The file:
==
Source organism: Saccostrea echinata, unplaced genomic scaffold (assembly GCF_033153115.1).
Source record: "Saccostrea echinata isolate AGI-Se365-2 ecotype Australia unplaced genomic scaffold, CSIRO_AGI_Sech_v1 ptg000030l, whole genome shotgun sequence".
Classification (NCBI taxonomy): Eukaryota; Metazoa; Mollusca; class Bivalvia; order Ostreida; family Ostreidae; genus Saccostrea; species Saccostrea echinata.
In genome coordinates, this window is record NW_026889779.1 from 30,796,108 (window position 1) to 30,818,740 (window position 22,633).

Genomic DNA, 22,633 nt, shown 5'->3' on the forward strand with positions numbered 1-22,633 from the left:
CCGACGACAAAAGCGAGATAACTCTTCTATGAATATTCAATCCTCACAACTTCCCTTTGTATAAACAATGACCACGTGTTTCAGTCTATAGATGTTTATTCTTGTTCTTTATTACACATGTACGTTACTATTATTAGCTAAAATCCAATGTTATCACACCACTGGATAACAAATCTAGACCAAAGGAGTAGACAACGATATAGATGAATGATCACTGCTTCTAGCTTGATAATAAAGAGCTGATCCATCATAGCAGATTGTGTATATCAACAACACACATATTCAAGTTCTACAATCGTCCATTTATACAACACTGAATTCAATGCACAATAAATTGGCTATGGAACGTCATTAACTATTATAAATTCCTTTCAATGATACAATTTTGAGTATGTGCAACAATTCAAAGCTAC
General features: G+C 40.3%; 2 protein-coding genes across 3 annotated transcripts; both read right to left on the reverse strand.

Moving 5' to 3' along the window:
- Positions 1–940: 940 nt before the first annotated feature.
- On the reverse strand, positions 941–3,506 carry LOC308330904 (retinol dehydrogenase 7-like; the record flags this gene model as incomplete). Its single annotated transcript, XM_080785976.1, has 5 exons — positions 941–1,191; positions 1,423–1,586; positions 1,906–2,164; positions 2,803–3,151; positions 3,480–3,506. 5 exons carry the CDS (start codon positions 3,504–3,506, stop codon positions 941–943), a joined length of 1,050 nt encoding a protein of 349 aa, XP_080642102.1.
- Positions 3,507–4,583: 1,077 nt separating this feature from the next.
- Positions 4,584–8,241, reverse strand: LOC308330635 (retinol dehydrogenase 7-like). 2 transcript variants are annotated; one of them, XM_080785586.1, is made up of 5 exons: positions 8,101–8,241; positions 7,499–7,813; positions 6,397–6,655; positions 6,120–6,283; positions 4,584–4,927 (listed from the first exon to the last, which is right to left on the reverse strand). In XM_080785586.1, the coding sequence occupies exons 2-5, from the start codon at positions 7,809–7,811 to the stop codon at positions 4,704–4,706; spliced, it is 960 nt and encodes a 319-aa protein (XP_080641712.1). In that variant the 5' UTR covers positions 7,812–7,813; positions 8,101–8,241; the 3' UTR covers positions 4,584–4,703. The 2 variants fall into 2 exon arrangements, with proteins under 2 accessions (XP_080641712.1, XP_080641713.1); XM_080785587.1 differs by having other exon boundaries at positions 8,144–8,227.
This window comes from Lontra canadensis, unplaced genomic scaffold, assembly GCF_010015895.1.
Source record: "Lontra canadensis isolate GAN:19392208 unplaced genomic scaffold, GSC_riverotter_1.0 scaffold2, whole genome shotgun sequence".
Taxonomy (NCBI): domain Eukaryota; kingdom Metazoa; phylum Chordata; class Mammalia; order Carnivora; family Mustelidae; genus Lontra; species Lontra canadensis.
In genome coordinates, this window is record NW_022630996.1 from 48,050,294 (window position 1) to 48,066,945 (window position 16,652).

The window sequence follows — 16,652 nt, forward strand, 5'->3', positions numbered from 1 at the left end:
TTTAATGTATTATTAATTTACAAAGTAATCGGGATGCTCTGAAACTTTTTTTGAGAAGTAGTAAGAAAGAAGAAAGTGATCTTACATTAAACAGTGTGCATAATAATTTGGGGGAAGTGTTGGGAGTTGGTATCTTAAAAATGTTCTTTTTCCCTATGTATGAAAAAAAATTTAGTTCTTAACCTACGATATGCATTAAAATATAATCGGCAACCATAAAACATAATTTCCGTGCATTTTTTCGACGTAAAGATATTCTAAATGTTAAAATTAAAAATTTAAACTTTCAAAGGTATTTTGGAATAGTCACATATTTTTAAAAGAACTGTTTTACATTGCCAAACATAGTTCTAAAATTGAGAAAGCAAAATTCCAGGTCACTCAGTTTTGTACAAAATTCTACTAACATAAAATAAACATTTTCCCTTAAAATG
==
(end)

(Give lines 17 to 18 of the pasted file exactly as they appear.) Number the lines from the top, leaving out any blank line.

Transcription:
The window sequence follows — 16,652 nt, forward strand, 5'->3', positions numbered from 1 at the left end:
TTTAATGTATTATTAATTTACAAAGTAATCGGGATGCTCTGAAACTTTTTTTGAGAAGTAGTAAGAAAGAAGAAAGTGATCTTACATTAAACAGTGTGCATAATAATTTGGGGGAAGTGTTGGGAGTTGGTATCTTAAAAATGTTCTTTTTCCCTATGTATGAAAAAAAATTTAGTTCTTAACCTACGATATGCATTAAAATATAATCGGCAACCATAAAACATAATTTCCGTGCATTTTTTCGACGTAAAGATATTCTAAATGTTAAAATTAAAAATTTAAACTTTCAAAGGTATTTTGGAATAGTCACATATTTTTAAAAGAACTGTTTTACATTGCCAAACATAGTTCTAAAATTGAGAAAGCAAAATTCCAGGTCACTCAGTTTTGTACAAAATTCTACTAACATAAAATAAACATTTTCCCTTAAAATG